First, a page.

Purchasing a dog from a newspaper or online ad. However tempting newspaper ads or online postings on sites such as Craigslist may seem, the odds are stacked against you that the situation will end up being a worry-free experience.  In fact, it can be quite the opposite.  The old adage stating “You get what you pay for” typically rings true in these situations.  Another adage says “An ounce of prevention is worth a pound of cure”.  Dogs mass produced by puppy mills or casually bred by families aren't professionally managed and can come with unwanted health issues over a dog's lifespan.  This can lead to costly vet and medical bills.  Although dogs adopted from a breeder are quite a bit more expensive, breeders will "breed out" these negative traits and are typically more than willing to take back a dog anytime if things don't work out. It is a given that you will pay more for a dog through a reputable breeder, but you often get that back by reduced vet and medical bills over time.  By consulting with vets, qualified shelter personnel or reputable breeders as to the right breed and dog for you, it will take a lot of the guesswork out of the equation and you and your canine companion will be more compatible in the long run.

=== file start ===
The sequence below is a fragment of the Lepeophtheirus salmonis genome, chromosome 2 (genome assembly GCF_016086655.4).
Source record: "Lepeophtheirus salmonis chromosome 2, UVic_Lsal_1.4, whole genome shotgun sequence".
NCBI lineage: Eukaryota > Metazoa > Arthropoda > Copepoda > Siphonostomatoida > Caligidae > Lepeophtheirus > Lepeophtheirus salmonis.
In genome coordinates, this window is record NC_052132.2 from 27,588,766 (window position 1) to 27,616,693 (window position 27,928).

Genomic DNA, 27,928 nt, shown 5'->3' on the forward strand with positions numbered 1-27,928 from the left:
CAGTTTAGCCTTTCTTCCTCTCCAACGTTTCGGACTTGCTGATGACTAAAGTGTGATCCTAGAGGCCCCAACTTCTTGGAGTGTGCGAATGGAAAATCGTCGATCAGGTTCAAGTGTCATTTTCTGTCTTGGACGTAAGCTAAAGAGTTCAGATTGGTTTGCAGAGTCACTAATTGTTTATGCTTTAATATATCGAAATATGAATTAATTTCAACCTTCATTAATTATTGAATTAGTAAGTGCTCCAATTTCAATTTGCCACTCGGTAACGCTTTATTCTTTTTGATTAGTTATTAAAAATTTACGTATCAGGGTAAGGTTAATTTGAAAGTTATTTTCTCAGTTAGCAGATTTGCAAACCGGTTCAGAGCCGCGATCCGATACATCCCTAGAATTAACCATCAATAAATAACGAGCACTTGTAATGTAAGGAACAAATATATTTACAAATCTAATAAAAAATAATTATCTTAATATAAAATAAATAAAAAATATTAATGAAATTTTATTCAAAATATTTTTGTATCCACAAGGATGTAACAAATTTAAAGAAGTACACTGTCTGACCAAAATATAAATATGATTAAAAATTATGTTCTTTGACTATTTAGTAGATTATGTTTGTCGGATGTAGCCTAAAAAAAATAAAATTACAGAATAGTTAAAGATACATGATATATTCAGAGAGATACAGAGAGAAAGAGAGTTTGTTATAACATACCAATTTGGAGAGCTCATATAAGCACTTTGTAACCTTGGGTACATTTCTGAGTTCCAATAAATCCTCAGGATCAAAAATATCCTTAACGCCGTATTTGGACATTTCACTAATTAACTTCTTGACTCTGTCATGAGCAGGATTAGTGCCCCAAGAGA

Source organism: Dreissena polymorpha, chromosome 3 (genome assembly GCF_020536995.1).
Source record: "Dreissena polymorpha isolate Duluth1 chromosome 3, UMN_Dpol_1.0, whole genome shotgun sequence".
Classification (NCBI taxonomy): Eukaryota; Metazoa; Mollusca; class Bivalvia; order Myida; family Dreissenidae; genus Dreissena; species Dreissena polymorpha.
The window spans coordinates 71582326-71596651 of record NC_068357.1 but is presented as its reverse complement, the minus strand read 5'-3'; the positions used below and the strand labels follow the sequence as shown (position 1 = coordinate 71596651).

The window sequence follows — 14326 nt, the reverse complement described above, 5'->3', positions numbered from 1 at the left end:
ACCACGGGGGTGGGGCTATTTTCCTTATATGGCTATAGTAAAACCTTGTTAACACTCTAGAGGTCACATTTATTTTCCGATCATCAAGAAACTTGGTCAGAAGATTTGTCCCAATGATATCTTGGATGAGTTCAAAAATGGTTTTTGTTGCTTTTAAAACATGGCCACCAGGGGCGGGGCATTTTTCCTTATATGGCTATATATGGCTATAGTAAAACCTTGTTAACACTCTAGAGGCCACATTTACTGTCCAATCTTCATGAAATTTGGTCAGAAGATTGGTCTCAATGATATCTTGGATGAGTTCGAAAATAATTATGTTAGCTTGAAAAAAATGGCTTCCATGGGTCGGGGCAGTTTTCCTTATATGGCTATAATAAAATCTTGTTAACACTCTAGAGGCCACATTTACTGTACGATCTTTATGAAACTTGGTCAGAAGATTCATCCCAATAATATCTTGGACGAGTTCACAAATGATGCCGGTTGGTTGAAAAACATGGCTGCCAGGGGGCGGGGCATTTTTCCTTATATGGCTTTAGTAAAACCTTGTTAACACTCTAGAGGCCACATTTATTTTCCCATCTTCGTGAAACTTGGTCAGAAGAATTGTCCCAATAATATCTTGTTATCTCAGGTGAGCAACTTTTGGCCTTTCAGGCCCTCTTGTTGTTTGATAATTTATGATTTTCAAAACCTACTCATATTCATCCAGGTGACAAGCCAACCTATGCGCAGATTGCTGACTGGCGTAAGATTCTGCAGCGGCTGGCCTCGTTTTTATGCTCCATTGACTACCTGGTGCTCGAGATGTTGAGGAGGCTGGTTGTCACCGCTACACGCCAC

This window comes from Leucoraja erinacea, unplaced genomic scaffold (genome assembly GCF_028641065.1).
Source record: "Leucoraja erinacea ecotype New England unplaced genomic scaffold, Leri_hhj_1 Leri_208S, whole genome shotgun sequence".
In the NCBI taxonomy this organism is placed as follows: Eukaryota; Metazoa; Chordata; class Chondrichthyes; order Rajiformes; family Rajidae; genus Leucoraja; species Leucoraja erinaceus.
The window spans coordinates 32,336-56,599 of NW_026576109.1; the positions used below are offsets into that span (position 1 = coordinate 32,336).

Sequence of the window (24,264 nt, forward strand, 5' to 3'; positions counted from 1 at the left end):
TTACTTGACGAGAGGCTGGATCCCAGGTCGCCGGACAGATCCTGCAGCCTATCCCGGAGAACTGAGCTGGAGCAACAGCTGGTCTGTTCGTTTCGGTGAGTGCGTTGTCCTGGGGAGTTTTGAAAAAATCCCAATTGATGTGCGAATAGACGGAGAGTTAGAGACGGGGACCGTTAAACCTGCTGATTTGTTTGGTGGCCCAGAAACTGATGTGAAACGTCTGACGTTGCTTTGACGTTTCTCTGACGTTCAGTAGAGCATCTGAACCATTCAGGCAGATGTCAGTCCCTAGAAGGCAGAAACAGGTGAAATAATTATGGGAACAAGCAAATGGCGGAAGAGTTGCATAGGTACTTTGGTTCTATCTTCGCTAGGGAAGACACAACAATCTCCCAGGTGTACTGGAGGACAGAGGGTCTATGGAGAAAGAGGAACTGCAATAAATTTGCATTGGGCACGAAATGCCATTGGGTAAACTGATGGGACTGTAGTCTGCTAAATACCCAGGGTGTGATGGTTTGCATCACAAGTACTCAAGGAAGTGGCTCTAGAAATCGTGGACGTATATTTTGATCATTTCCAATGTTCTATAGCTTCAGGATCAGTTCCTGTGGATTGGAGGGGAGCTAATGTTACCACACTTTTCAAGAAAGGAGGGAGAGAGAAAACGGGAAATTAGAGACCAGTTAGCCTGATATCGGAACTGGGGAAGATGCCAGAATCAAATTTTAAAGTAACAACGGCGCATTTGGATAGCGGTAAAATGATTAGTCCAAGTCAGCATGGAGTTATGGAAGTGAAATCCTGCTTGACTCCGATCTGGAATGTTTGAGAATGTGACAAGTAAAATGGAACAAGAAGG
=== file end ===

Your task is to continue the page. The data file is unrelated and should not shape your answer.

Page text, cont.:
Choosing unhealthy breeds. Some breeds carry a lot more risk for medical issues and a shortened lifespan than other breeds.  According to the Mother Nature Network, vets sigh when certain dog breeds walk through the door because they know the pet owner can expect a lifetime of health issues. The most prominent example is the bulldog.  Other breeds are also prone to various medical issues brought on by heredity or lax breeding standards but typically fare better with proper, ongoing medical care.  It’s a good idea to research how healthy and long-lived various breeds are and what ailments they are predisposed to encounter during their lifetime.  A strong argument can be made for seeking out responsible breeders whose dogs produce offspring which are more likely to be free of lifetime medical issues.